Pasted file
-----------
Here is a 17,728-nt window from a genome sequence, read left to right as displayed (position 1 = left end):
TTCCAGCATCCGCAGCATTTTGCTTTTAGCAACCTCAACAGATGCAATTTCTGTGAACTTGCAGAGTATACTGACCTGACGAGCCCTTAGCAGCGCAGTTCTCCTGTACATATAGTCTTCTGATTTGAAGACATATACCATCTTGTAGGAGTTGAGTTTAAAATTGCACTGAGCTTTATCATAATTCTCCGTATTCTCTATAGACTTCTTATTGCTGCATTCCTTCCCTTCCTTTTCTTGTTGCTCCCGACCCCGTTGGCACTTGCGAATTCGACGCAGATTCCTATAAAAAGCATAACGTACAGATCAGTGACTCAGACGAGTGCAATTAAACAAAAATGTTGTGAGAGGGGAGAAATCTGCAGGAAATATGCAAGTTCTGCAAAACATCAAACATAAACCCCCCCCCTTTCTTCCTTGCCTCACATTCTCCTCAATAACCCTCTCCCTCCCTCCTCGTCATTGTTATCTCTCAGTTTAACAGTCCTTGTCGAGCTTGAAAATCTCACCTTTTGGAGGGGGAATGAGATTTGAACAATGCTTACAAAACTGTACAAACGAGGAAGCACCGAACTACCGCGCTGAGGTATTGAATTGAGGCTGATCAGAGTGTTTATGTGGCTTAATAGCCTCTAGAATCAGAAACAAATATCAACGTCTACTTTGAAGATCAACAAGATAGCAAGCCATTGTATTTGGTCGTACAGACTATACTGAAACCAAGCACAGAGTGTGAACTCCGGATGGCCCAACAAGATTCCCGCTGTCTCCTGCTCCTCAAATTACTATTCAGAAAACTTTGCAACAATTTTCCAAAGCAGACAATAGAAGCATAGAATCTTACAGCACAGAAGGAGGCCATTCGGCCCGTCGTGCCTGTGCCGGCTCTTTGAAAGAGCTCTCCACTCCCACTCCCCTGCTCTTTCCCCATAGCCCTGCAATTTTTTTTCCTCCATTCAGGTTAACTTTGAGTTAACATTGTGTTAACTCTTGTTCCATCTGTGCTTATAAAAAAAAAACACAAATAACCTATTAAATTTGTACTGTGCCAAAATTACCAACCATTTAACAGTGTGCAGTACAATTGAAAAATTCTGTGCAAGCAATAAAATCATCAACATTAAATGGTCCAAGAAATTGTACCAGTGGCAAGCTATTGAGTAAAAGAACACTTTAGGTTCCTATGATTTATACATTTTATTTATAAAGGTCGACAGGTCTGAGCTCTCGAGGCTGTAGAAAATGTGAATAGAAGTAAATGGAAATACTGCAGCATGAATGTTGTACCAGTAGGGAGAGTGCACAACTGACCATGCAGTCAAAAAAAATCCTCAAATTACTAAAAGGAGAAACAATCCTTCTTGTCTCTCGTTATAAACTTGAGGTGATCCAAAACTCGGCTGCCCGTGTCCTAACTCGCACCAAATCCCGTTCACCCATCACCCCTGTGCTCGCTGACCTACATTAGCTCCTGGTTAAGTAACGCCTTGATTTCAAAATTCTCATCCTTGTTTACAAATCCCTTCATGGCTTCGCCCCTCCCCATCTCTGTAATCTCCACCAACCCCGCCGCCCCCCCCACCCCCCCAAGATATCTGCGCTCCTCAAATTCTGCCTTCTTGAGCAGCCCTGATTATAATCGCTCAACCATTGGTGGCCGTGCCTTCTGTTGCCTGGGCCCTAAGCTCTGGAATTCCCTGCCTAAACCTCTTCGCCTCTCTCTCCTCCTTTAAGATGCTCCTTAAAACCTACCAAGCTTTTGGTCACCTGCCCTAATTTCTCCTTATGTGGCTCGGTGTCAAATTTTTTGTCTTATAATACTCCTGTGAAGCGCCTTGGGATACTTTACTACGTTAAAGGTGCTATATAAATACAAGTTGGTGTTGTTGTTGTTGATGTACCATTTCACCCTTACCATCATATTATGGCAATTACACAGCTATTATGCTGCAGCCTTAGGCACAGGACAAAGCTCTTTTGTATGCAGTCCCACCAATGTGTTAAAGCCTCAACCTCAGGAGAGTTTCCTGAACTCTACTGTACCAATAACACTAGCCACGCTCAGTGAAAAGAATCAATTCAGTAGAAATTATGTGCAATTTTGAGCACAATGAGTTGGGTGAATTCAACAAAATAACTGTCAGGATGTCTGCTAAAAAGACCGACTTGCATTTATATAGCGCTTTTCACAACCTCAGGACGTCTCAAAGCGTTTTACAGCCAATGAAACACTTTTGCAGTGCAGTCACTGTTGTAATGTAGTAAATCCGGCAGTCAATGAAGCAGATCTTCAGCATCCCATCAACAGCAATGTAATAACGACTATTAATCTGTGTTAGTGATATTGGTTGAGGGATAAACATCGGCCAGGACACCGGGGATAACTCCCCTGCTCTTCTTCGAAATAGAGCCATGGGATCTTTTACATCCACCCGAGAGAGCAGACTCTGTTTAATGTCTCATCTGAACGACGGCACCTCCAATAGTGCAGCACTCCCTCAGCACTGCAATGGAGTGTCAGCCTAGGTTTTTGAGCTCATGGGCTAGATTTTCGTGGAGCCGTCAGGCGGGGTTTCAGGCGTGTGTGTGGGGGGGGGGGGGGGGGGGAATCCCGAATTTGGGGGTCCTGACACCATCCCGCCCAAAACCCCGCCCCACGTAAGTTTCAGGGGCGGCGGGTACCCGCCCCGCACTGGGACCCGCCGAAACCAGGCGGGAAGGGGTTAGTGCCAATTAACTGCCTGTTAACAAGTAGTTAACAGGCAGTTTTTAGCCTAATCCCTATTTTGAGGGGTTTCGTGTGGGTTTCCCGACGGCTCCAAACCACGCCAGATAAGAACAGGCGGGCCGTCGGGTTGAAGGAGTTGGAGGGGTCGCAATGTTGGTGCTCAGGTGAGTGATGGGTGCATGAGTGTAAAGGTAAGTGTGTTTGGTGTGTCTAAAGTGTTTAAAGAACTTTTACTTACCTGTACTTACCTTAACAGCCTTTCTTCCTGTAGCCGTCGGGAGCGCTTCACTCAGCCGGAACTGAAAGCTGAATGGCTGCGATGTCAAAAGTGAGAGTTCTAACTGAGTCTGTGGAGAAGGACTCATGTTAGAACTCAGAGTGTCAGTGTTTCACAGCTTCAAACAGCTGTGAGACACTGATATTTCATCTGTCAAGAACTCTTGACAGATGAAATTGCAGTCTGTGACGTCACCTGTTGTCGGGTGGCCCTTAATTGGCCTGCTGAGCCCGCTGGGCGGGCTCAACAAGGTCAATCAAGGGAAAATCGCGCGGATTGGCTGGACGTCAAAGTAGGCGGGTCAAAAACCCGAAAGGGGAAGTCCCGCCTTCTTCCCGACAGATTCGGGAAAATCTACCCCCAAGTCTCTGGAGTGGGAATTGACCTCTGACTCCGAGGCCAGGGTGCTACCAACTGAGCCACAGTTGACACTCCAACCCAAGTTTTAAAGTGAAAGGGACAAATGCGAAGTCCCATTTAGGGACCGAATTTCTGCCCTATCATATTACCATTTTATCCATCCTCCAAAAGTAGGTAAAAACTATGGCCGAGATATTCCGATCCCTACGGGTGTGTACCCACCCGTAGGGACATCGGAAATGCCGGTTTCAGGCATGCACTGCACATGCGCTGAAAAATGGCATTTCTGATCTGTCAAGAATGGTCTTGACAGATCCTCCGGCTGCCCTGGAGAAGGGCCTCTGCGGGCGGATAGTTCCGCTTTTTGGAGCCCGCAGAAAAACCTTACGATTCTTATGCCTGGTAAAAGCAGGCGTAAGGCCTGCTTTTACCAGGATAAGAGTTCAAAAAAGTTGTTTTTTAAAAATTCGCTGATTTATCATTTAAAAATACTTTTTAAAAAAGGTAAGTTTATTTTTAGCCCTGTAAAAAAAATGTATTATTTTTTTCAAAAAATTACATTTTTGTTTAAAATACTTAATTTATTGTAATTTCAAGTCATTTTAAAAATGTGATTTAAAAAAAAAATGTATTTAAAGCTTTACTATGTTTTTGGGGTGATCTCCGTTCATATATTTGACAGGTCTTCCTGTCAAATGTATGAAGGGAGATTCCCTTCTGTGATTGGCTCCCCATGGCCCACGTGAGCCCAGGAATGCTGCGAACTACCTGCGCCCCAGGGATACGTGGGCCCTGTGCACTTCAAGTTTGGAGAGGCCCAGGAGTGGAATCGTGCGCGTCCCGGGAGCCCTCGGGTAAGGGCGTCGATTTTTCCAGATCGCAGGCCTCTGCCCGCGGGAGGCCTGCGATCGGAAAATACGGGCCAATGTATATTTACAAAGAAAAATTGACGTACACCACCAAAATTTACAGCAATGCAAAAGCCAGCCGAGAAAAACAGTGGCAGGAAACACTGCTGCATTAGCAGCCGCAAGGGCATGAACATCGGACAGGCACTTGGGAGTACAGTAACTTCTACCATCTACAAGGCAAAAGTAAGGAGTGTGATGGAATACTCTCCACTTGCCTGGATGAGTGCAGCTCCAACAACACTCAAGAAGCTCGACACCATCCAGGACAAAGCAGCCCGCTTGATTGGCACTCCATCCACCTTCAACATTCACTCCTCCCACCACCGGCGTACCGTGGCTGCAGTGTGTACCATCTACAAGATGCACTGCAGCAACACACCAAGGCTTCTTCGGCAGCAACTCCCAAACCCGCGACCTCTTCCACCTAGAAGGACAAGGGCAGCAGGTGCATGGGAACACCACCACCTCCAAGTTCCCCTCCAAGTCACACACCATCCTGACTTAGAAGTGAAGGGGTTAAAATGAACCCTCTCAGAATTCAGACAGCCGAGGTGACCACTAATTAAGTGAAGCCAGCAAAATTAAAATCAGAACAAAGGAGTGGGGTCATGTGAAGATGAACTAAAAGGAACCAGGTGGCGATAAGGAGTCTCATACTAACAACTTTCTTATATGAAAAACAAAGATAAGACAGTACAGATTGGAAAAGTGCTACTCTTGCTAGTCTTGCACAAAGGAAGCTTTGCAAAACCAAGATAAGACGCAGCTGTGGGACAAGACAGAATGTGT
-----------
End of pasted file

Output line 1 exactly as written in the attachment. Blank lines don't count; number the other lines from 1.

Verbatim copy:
Here is a 17,728-nt window from a genome sequence, read left to right as displayed (position 1 = left end):